“From this man’s descendants God has brought to Israel the Savior Jesus, as he promised.” (v. 23, NIV)

His hearers would know the promise Paul was alluding to: that God would raise up a descendant of David who would establish an everlasting kingdom. That person would be the savior of Israel. In his commentary on Acts, N.T. Wright explains why a first-century Jewish audience would recognize the need for a savior:

“…Israel, though God’s people, were not living in freedom, were not being much of a light to the nations, and were often finding it difficult to keep their own law, whether because of pressure from pagan society or laziness within the Jewish community. All was not well: when would God’s purposes finally come true, when would Israel be rescued from her continuing plight? That is the implied question, a corporate as well as an individual problem, to which Paul offers the solution of Jesus the Saviour.” (Acts for Everyone, Part 2)

Paul went on to describe selected events of the gospel, culminating in Jesus’ crucifixion and resurrection. “We tell you the good news,” he adds. “What God promised our ancestors he has fulfilled for us, their children, by raising up Jesus.” (v. 32, 33a) He supported his argument by quoting from Psalm 2, Isaiah 55, and Psalm 16. He was speaking to them as fellow Jews, recipients of the promises contained in scripture. At the same time, his description of what Christ has accomplished has more universal appeal:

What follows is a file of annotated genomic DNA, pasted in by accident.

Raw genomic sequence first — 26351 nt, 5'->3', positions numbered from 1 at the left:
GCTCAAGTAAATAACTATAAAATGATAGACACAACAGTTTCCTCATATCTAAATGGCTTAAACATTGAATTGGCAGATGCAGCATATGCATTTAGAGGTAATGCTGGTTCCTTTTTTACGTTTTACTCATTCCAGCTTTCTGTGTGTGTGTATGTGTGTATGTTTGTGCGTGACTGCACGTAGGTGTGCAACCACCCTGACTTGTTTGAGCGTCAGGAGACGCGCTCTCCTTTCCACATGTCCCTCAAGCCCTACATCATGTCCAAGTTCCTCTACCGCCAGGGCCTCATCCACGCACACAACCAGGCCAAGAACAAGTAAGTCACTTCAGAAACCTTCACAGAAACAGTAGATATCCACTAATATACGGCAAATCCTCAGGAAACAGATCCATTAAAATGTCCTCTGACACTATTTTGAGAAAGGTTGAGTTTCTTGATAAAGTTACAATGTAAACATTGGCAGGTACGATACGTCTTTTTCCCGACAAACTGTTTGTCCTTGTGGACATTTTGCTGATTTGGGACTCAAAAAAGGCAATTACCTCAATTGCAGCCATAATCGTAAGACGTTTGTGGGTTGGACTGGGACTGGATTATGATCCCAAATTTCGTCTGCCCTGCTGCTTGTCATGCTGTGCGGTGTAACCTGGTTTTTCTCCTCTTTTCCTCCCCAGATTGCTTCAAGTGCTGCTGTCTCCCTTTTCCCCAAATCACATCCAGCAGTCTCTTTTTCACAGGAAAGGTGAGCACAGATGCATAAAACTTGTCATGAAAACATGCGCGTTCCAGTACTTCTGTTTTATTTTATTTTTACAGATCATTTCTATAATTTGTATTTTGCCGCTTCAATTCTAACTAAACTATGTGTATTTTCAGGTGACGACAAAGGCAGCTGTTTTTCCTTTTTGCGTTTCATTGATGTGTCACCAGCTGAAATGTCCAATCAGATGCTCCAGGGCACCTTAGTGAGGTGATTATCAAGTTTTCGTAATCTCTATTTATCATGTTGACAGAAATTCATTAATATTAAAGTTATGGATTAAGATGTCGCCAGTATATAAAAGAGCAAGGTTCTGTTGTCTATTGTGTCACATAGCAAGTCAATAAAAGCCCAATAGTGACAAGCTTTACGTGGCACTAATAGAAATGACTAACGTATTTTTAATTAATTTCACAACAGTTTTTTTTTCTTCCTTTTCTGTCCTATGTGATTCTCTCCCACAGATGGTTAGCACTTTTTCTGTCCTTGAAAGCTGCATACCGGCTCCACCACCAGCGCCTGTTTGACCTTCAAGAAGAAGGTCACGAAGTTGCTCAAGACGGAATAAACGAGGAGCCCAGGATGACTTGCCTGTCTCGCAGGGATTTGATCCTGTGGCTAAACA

“Therefore, my friends, I want you to know that through Jesus the forgiveness of sins is proclaimed to you. Through him everyone who believes is set free from every sin…” (v. 38,9)

Stark describes the appeal of the Christian message to this Jewish audience:

“Christianity offered twice as much cultural continuity to the Hellenized Jews as to Gentiles. If we examine the marginality of the Hellenized Jews, torn between two cultures, we may note how Christianity offered to retain much of the religious content of both cultures and to resolve the contradictions between them.”

But this raises additional questions. Paul’s appeal in Acts 13 seems to focus almost entirely on his listeners’ religious roots in Judaism. How did his message appeal to the other main cultural influence on Hellenistic Jews, the Greek and Roman view of the world? And how did it resolve contradictions between them? To answer that, have to look at how Paul spoke to followers of Greek and Roman religion. I’ll consider that in my next post.

Entrance to Perga, another city where Paul preached.

“We shape our buildings and afterwards our buildings shape us,” said Winston Churchill. The power of architecture to shape is evident in the movie “Columbus” (2017), set in Columbus, Indiana, a small city which has numerous buildings designed by major modernist architects such as I.M. Pei, Cesar Pelli, Eero Saarinen, and Harry Weese. In the film, Jin, a resident of Seoul, South Korea, has been called to Columbus to be at his father’s bedside. Jin meets Casey, a recent high school graduate who is an enthusiast of the town’s architecture. Casey takes Jin around to her favorite buildings and tries to explain how living in proximity to them helped her deal with the hardship of having a drug-addict mother. Jin, who is estranged from his architect father, dismisses the effect that buildings have on us. “That architecture has the power to heal — that’s the fantasy architects like to tell themselves,” he says derisively. Yet the architecture that they walk and talk and sit by has a simplicity and stability to it that works on both of them.

Casey and Jin looking around.